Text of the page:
The incredible Elaine Page brings her one woman concert to the McCallum Theatre tonight for a one-night-only, intimate look into her life and her career, singing the songs and recreating the magical moments from her many hit shows on Broadway and the West End. I had the opportunity to catch up with Ms. Paige as she was preparing for her concert this evening at The McCallum Theatre. Here are a few highlights from that conversation.
DG: I'm sure you hear this a lot, but I'm a big fan, And I'm very excited because this will be the first opportunity I have had to see you perform live.
EP: That's something considering I've been around for over forty years. I'm thrilled that, at last, you've made it.
DG: What's the first song you ever sang in front of an audience?
EP: Oh my goodness, I was a child. A girlfriend of mine and I put together a little - a few songs - for a Cabaret for some charity event or other. I was about fourteen years old, I think, And we sang things like "The Trolley Song" - you know, the real standards, and I can remember being very nervous indeed about it, but thrilled after it was over. I had a great time, you know.
DG: Did you study theatre in school?
EP: Not at regular school. I left school at sixteen and I then went and I did a drama course - a student drama course - for three years at a college called Ada Foster in England. I learned all about drama and dance and performing and Shakespeare and all of that. It was a fantastic three years and that's really what set me on the road, really, I knew once I had started doing that that I was hooked.
DG: Would you consider yourself foremost an actor or a singer?
EP: Well, it's a funny thing It's a bit of a mix. I always used to consider myself an actor first and foremost. Somebody that just happened to be able to sing. I think in many respects that is how I view myself because when I look to sing any kind of song or record any kind of song mostly I'm interested in the lyric or the text of the piece first, you know. But, of course, that's what I love about Musical Theatre is it gives you the opportunity to act and sing. The two things come together, and that's what I love.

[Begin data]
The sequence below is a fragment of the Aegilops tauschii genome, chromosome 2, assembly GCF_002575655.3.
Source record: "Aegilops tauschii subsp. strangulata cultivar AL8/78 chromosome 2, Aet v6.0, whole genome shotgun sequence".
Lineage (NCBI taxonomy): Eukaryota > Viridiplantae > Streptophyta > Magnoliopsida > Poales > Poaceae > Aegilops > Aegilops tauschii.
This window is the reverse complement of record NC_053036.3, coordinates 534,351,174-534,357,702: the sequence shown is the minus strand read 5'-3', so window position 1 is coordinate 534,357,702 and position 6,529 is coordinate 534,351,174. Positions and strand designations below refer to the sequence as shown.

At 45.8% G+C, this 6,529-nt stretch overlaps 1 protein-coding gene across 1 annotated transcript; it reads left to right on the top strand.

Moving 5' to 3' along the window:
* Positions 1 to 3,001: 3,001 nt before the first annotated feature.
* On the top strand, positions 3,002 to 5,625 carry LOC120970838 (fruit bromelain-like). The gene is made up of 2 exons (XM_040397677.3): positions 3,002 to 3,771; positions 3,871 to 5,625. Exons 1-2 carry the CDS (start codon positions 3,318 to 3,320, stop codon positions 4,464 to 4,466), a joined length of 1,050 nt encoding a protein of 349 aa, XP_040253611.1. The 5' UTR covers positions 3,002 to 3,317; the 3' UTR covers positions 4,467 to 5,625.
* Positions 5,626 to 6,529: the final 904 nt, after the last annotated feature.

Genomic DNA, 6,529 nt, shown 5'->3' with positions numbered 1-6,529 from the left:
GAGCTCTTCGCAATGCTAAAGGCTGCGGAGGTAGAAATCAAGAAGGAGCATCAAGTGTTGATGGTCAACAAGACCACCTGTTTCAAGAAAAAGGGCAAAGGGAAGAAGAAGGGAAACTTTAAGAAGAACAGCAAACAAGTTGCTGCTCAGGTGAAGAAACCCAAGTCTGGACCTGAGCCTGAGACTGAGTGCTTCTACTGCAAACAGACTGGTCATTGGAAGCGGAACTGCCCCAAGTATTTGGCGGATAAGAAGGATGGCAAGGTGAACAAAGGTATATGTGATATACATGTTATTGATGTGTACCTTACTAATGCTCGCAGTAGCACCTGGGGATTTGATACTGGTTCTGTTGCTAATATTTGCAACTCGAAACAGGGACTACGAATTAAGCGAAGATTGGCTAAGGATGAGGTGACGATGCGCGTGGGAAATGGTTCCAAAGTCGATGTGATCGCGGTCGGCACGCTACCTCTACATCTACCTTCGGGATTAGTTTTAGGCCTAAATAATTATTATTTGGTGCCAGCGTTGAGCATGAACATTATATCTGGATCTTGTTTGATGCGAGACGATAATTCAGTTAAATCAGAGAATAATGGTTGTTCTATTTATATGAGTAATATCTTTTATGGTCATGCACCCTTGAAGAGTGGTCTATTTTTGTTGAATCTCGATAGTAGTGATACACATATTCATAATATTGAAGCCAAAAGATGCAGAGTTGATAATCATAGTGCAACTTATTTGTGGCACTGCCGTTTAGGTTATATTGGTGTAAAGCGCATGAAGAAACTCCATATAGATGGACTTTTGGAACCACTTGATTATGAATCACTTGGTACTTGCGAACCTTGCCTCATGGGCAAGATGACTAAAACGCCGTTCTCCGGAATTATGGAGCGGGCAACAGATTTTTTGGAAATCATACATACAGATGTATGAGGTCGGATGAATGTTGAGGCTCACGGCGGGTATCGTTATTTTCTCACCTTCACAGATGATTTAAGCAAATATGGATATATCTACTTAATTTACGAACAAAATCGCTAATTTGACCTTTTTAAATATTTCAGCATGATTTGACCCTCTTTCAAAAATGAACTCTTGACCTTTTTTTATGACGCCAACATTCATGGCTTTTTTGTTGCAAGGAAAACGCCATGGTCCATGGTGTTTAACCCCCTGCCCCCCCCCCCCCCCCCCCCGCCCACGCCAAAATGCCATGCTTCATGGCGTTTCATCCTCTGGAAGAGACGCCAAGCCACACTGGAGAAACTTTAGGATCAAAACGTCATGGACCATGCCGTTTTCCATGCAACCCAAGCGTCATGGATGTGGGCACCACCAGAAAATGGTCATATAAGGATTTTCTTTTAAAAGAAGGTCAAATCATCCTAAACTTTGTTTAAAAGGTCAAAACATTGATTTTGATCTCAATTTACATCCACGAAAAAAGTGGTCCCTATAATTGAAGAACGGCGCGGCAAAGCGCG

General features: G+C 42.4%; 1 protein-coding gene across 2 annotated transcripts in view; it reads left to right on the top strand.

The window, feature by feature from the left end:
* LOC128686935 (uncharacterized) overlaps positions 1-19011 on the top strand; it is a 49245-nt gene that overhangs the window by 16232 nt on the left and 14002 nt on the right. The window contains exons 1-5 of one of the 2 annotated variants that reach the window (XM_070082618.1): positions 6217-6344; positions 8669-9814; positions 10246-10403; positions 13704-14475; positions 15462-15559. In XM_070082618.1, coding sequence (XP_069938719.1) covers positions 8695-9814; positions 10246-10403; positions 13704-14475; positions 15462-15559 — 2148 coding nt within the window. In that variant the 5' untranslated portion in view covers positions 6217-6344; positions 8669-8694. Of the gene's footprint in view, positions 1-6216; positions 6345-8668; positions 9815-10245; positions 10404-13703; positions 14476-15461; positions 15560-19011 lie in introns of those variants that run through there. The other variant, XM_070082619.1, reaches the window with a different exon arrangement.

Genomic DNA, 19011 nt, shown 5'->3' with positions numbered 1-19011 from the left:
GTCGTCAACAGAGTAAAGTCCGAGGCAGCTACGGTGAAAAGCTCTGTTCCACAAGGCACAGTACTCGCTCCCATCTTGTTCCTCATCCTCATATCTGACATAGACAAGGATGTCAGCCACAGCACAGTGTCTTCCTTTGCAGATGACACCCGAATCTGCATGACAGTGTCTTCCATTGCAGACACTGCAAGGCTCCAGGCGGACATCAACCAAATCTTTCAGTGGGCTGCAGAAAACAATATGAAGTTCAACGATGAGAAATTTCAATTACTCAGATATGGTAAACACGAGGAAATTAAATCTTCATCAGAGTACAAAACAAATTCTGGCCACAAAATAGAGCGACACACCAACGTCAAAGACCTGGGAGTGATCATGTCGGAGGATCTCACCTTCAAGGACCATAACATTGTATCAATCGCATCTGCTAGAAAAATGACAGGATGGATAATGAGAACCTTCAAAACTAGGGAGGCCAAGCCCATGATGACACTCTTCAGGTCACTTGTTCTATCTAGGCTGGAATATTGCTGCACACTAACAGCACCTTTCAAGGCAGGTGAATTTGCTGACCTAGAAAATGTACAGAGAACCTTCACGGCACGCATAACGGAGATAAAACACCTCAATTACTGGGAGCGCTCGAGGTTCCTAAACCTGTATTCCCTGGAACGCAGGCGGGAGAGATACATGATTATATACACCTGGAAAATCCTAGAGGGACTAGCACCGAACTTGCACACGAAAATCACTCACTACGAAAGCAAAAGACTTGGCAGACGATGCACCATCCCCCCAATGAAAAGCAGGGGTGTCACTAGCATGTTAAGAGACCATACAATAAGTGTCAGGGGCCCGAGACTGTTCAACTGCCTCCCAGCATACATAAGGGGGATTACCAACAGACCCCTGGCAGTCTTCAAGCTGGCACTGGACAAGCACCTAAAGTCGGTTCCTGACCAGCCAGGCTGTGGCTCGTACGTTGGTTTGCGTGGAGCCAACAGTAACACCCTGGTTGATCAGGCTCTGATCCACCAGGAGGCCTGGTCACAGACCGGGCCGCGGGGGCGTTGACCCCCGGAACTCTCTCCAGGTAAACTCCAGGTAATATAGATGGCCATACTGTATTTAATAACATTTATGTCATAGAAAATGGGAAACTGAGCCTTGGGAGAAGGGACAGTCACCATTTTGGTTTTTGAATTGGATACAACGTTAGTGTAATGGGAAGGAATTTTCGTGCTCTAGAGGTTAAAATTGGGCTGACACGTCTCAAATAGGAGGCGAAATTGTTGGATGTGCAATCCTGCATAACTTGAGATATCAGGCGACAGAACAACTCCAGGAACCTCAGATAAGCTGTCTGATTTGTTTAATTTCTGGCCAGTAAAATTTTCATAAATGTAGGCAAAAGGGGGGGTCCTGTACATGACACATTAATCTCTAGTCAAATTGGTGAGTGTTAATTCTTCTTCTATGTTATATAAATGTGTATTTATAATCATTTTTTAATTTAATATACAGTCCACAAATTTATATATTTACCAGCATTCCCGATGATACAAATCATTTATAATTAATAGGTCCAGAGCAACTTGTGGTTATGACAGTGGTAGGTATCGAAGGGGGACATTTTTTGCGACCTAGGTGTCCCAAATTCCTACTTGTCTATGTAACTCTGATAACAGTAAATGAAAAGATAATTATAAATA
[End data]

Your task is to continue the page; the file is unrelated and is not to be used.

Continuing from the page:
DG: What was your first professional role?
EP: My first professional role was in a musical written by Leslie Bricusse and Anthony Newley and it was called - it was the show they did after "Stop The World I Want To Get Off" - and it was called "The Roar Of The Greasepaint, the Smell Of The Crowd" and I was very much in the chorus. I played an urchin. Which is something I seem to do quite a lot. Because I'm short in stature and always looked younger than my years. I was playing urchins right up to the age of about twenty seven. (She laughs)
DG: Who would you say has been the biggest influence on your career?
EP: It's an interesting thing. I think, as you go through your career, you meet different people who are catalyst for your journey along the way, if you like, and I suppose the first person who helped me and made me realize I had a talent at all was my music teacher at my regular school. I was part of the school choir. Her name was Ann Hill and she was the one really who helped me recognize that I had singing voice. I mean, I always knew I loved to sing, but I didn't realize I had anything more than most. But she was the one who started to guide me towards performing. And I suppose further along the route having managed to get some jobs and be successful at the audition process after drama school - I suppose meeting and working with Andrew Lloyd Webber and Tim Rice. They would have been, definitely, people in my career who helped me because, you know, they wrote Evita and that was the show really that made me, if you like, a career at all in Musical Theatre. They were the people in terms of helping me in my career but I also have to consider who I used to look up to and admire as I was a young artist - and I suppose Judy Garland, Lena Horne, Barbra Streisand, Bette Midler - these were the artists that I looked up to and admired.